Rome airport reveals plans for flying taxis

flying taxis The car will be able to perform its speed of around 250 miles per hour and will be able to navigate the Malottia highway in Rome without stopping or reversing.

Immediately after disembarking at Rome’s Bari airport, the flying taxi will be able to take care of the passengers’ parking in the airport carousel, which only includes 60 slots within a standard 14-day reservation period.

Rome is one of the world’s busiest cities, with over 72 million passengers passing through it every year. To get around without having to worry about reboarding after a stop in a taxi, Rome’s airport will offer an automatic landing system where you might not think your car would fit, but it would.

Rome’s airport isn’t the only city looking into letting companies that bring in transportation concepts, such as flying taxis, take advantage of municipal airports’ offerings. Tokyo, Osaka, Sydney, Moscow, Berlin, and many other international cities, are all facing similar issues: the capital cities currently operate without truly consistent and speed-free service.

However, some are pushing for nations with low traffic to pursue their vision faster—only those who show investment in the trend will likely be watched more closely.

Poster by Italian CG Studio

One such city is India, where just recently the Indian government released a plan of flying taxis, as well as a forecast for urban flight services, which, as the country became rapidly urbanized, became increasingly unsustainable.

Additionally, the category of tourism has always been very big for India, especially given its vast sprawl, which also grew rapidly in the ’80s. These flights were so poorly conceived that currently, only around 15 million air-passenger miles are flown on a yearly basis. In 2018, the Delhi airport on the outskirts of the capital received one direct flight from a city in rural India.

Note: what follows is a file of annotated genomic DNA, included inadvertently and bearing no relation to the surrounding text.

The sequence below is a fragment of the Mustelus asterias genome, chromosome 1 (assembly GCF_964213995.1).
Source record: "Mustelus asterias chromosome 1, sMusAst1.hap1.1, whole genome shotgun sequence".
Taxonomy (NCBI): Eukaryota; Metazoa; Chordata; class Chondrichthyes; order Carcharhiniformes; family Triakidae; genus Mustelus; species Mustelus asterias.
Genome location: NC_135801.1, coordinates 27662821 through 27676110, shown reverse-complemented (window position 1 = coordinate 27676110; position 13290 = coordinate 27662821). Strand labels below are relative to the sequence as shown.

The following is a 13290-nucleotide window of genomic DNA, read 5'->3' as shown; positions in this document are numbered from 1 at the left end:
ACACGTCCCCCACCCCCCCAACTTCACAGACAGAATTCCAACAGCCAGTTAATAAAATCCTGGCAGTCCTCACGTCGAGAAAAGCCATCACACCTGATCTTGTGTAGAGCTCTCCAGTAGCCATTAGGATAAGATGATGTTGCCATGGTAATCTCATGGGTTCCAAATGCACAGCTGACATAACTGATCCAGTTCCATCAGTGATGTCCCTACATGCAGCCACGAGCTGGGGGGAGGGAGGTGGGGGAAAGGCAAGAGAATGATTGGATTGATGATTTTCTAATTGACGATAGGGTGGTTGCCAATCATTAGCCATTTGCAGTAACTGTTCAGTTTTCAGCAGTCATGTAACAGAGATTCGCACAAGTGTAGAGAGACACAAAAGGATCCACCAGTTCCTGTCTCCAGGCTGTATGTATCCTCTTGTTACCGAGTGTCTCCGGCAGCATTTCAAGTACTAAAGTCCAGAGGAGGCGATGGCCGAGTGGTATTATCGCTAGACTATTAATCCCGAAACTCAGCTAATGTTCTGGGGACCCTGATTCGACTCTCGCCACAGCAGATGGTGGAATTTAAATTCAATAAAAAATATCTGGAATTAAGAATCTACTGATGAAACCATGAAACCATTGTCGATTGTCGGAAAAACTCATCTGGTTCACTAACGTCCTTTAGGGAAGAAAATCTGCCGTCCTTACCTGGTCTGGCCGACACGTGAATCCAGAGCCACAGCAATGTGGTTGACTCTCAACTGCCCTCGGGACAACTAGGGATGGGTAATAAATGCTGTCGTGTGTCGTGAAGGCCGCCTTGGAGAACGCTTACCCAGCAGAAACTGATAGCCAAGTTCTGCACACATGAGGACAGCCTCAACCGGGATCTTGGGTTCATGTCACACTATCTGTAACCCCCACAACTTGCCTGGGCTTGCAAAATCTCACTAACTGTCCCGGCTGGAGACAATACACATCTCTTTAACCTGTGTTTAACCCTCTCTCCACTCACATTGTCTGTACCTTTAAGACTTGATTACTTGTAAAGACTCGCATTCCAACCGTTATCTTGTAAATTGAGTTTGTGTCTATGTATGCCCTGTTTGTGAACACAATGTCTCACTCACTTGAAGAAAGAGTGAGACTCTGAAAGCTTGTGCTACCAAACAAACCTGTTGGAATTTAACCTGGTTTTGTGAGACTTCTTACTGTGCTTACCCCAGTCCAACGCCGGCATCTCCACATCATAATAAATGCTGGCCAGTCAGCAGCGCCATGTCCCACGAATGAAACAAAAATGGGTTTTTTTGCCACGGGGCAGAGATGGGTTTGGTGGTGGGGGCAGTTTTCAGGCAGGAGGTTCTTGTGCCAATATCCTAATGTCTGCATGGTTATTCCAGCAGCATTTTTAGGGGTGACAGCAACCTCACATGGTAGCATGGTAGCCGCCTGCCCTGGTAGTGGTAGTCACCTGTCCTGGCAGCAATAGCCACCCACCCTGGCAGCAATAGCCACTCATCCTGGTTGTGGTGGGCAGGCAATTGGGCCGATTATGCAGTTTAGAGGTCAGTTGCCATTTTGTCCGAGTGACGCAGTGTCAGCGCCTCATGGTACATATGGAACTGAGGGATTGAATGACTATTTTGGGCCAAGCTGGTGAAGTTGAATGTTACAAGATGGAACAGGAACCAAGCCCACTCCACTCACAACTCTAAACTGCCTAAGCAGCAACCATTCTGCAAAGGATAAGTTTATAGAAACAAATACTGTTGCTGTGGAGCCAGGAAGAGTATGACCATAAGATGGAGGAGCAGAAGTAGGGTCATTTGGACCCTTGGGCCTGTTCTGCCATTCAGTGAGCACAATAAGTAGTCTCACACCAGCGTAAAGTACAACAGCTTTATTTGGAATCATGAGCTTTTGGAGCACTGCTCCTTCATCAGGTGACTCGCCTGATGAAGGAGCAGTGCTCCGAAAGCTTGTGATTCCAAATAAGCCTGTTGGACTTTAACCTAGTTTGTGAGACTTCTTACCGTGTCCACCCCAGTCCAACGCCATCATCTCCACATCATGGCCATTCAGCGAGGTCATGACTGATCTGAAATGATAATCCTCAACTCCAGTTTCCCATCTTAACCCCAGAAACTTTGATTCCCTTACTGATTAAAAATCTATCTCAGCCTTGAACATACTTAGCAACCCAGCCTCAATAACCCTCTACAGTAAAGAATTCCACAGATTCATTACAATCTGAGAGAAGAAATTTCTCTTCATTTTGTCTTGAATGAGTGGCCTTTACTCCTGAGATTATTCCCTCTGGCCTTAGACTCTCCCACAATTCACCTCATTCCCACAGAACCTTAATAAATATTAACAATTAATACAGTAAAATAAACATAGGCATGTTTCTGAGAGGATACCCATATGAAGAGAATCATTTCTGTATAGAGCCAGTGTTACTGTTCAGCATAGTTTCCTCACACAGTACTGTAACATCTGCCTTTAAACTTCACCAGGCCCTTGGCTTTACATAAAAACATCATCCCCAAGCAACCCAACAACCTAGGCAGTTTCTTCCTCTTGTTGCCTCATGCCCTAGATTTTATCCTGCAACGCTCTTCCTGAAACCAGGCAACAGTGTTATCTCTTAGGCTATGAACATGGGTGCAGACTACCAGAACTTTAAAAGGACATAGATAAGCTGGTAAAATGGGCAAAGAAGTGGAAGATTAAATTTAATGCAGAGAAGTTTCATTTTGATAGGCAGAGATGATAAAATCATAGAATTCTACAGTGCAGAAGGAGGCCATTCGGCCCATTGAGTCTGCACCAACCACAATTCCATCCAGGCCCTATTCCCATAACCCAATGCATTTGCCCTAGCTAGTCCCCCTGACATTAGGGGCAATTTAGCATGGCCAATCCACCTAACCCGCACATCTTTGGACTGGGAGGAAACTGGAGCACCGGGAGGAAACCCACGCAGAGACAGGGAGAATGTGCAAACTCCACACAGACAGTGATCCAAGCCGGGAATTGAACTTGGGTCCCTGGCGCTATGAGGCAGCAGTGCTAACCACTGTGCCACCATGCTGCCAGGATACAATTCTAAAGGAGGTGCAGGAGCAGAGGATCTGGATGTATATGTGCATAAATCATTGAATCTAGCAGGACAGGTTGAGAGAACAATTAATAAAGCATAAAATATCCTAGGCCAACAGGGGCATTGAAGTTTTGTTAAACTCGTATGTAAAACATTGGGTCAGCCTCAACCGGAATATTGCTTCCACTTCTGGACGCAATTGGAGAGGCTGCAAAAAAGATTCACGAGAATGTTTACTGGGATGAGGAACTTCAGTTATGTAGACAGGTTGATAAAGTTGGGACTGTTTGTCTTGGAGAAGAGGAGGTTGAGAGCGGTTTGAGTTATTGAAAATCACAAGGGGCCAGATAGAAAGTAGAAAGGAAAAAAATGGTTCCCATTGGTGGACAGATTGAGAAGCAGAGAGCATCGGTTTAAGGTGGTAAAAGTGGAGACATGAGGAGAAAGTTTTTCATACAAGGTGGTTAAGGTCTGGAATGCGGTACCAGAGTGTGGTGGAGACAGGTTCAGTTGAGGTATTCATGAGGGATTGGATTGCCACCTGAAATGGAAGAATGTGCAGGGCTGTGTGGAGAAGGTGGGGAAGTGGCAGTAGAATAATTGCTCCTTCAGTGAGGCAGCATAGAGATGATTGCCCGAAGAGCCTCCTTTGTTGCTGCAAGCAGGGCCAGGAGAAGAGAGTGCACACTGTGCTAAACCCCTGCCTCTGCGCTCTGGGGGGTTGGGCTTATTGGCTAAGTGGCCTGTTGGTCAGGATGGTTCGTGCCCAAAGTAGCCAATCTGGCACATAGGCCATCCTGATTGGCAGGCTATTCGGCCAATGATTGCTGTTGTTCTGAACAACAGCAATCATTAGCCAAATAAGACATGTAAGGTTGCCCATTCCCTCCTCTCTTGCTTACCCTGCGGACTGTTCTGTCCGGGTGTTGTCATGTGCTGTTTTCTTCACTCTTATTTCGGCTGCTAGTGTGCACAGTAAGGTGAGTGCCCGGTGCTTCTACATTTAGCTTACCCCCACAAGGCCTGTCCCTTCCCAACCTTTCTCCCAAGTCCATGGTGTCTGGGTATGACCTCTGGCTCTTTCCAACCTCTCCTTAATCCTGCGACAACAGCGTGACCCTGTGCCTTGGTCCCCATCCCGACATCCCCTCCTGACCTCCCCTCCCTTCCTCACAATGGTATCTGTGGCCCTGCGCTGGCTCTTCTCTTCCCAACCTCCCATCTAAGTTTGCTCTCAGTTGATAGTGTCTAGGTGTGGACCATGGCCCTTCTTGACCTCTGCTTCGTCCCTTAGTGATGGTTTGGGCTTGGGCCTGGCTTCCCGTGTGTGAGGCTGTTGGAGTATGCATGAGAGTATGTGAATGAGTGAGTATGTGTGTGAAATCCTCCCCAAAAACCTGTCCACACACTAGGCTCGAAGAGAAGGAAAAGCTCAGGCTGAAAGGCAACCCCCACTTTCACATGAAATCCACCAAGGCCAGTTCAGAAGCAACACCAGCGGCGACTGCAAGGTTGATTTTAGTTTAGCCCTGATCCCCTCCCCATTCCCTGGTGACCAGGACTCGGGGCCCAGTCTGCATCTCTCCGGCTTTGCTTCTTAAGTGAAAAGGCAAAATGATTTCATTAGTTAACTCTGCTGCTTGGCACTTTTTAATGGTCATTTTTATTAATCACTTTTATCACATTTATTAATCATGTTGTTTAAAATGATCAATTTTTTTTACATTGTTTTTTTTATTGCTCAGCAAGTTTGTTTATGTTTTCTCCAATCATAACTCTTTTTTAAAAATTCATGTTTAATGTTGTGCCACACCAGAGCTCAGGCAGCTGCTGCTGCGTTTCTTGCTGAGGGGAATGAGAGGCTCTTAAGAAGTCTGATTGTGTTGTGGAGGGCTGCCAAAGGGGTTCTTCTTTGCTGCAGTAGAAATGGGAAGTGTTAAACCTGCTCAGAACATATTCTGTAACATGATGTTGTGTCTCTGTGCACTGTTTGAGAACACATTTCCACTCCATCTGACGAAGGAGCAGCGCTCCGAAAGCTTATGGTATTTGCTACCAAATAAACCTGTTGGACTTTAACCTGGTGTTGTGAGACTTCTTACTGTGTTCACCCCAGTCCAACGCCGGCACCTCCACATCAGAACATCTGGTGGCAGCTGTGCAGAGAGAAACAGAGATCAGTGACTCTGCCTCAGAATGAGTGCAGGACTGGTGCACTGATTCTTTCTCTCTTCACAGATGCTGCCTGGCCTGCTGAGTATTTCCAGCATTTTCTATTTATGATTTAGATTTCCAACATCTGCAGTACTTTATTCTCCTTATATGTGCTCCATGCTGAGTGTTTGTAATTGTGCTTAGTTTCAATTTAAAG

Dubai, to the United Arab Emirates, is the other place where high-speed, automated taxis may soon become an actual reality. Whereas that country’s airport currently operates by manual reticulation, cars can be delivered from an airport to surrounding mews and skyscrapers, leaving plenty of vacant lots and generally empty sections of the ground.

Considering that there’s a growing wave of air taxis—we have a Fiat-led, four-seater Proterra working. It will cover around 400 feet in 6 seconds, in the urban area of India—it’s only a matter of time before large-scale projects begin, leading to urban outer air mobility.

Choosing between air taxis or air taxis without private car ownership has already become a bit easier. Even a previous attempt at such a transition featured a small problem—the autonomous car was sent from Berlin to London via a number of cities, only to have its batteries (and the entire amount of time the vehicle spent in one city) burned out, even as it went towards Beijing, Shanghai, and then Shanghai via Amsterdam.

Thankfully, while it wasn’t the highest maintenance option, this was very much a temporary solution, and an official report from automotive research company GfK looked towards this type of air vehicle from 2021.

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Sure, Rome’s airport could be an easier choice for developing flying taxis than many major airports, but if one of the intended routes were to fly to Amsterdam or Shanghai, that could be a potential problem. What would they do for them upon arrival?

Reportedly, the Italian airport will give priority to parking, which means that “once we’ve tied up the offering, we’re going to charge by the hour to park at the airport,” the head of airport protocol told AFP. “We want to offer fast public transportation.”

Even if there isn’t a direct flight from the airport to the airport, so long as it actually flies to the airport, any parking and fees will be paid by the flying vehicle, not the airport.

A specialized company would also be responsible for security and monitoring, giving the parkers the sense that they aren’t actually getting in a car being driven by people.

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